- The Washington Times - Friday, February 7, 2003

The FBI has included mosques in its annual survey of possible hot spots for crime because some Muslim prayer houses have been vandalized and others linked to terrorists, a bureau spokesman said.
"When churches were being burned, churches were an item that we included in our annual survey," FBI spokesman Bill Carter said last week. "Any suggestion that the number of mosques is being used to investigate terrorism is wrong."
He denied reports that a directive has asked the 56 field offices of the bureau to start "mosque-counting" to conduct surveillance, a claim that has prompted protests by Muslim, Jewish and civil liberties groups.
Mosques "are a small item on a six- or seven-page survey" taken every year, Mr. Carter said.
The FBI investigates hate crimes and vandalism against mosques and also has traced criminal activity, such as the 1993 World Trade Center bombing, to a few of the prayer houses.
These are crime "vulnerabilities" that the FBI tries to assess in its annual survey to plan the allocation of resources, Mr. Carter said. The bureau has investigated 405 reports of hate crimes against Middle Easterners since September 11, he said.
The American Muslim Council has alerted mosque officers either prayer leaders (called imams) or presidents around the country to protest what it called "a direct attack on religious freedom."
The Jan. 30 alert by the American Muslim Council urged mosques "to demonstrate mass criticism and activism against the new FBI policy."
It also encouraged mosques to preach against the reported FBI plan, send protests to the field office, demand copies of what it called "surveillance reports," draw interfaith and civil rights groups into the protest, and invite the public for open houses.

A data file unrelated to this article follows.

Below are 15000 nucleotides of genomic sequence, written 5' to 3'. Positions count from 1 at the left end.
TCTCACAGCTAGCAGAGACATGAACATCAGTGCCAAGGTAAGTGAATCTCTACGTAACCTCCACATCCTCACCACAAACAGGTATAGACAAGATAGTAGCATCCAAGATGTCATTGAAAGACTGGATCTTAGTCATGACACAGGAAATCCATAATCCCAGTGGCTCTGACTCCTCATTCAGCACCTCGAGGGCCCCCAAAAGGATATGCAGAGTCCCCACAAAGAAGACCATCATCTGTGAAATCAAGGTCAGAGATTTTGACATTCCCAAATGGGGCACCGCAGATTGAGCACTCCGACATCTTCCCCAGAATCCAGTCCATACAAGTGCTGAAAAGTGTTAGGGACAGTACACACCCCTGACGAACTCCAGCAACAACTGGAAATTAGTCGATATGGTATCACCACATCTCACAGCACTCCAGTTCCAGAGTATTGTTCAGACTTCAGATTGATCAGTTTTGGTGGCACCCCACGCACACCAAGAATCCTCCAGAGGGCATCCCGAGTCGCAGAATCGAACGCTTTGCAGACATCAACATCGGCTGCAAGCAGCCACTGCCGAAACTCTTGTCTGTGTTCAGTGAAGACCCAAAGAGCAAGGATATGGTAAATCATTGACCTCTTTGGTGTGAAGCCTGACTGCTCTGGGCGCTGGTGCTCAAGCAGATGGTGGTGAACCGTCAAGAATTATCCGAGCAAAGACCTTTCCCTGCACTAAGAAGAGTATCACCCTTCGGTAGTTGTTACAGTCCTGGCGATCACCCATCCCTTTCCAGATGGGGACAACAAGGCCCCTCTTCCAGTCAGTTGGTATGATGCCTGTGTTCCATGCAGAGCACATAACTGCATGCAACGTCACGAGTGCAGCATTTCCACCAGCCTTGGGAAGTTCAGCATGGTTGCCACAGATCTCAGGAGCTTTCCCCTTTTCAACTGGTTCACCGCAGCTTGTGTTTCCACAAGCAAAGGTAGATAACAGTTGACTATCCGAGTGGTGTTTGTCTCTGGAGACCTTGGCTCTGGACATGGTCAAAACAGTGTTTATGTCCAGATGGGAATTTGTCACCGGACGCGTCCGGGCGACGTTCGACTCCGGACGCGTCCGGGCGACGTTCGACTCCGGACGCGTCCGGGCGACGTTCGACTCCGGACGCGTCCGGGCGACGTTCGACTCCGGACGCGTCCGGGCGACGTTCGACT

The number of mosques in the United States is not clear, although a recent American Muslim Council survey claimed 1,000. Some mosques are large, ornate structures that draw hundreds on Fridays, while others amount to urban storefronts or suburban living rooms.
Counting mosques may be harder than counting churches, said sociologist Roger Finke of the American Religion Data Archive.
"In terms of churches, we're pretty much at the mercy of their national offices," said Mr. Finke of Pennsylvania State University. "For mosques, there's no central place to get a number."
In a letter to FBI Director Robert S. Mueller III, the Religious Action Center of Reform Judaism supported anti-terrorism efforts, but questioned the mosque-counting, first reported in Newsweek.
"Reportedly, the FBI plans to use data on the number of mosques in an area as a means of determining the number of terrorism investigations and intelligence warrants expected from a particular field office," the Jewish organization said.
"It is wrong to associate the practice of Islam with terrorism," it said. "It is unfair to group all mosques together and view them as potential sources of terrorist activity."
Mr. Carter said the Newsweek report took "completely out of context" the fact that it was one topic on the "wide demographic survey," and not a systematic plan to locate mosques for surveillance.
Daniel Pipes, an advocate of tough scrutiny of Islamic groups in the United States, argued in the New York Post this week that the FBI has every right to investigate mosques for terrorism and should not equivocate in saying so publicly.

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